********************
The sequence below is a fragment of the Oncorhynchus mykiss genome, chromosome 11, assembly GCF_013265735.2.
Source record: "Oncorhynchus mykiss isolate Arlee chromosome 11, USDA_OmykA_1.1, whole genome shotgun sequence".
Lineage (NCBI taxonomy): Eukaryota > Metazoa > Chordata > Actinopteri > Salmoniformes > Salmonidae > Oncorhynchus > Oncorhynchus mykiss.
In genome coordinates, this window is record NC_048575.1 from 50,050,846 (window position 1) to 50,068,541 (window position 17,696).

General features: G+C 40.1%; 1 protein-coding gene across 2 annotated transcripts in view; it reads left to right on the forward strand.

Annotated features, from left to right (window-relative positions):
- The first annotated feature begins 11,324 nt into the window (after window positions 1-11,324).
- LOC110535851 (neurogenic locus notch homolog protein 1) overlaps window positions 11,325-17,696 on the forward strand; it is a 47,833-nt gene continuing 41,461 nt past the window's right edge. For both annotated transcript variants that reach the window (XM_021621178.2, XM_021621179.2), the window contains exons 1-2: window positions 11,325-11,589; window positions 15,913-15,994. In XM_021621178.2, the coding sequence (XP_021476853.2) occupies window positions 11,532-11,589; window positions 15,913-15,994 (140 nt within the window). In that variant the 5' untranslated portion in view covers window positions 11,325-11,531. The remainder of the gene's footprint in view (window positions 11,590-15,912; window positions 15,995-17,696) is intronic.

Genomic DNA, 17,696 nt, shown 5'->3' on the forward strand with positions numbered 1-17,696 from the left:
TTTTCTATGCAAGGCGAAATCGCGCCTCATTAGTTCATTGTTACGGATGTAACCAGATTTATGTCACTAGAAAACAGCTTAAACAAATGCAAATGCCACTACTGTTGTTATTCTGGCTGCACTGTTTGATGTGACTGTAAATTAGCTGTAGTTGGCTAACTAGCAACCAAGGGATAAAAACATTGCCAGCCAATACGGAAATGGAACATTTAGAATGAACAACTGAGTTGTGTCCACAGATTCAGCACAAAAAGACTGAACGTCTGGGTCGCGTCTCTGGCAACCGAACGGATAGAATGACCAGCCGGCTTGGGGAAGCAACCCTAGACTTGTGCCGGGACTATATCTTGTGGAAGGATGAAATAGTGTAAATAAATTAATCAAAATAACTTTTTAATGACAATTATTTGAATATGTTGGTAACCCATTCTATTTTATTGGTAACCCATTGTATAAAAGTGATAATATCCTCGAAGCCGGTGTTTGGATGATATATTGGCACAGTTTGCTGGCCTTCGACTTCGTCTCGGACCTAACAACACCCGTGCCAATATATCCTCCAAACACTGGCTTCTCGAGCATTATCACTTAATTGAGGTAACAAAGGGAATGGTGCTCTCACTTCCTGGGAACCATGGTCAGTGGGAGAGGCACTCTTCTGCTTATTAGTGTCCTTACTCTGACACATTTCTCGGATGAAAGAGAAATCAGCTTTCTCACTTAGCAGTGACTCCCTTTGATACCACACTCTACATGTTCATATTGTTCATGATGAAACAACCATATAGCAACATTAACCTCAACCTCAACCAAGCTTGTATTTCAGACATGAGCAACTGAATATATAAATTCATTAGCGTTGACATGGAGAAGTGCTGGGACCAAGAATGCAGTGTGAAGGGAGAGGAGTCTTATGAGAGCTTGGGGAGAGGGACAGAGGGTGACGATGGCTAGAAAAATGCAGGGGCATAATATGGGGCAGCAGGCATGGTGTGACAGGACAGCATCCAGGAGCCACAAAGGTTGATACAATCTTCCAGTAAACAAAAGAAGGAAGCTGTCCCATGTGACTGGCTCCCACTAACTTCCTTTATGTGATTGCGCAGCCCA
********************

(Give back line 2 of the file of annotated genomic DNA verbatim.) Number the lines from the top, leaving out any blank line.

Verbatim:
Source record: "Oncorhynchus mykiss isolate Arlee chromosome 11, USDA_OmykA_1.1, whole genome shotgun sequence".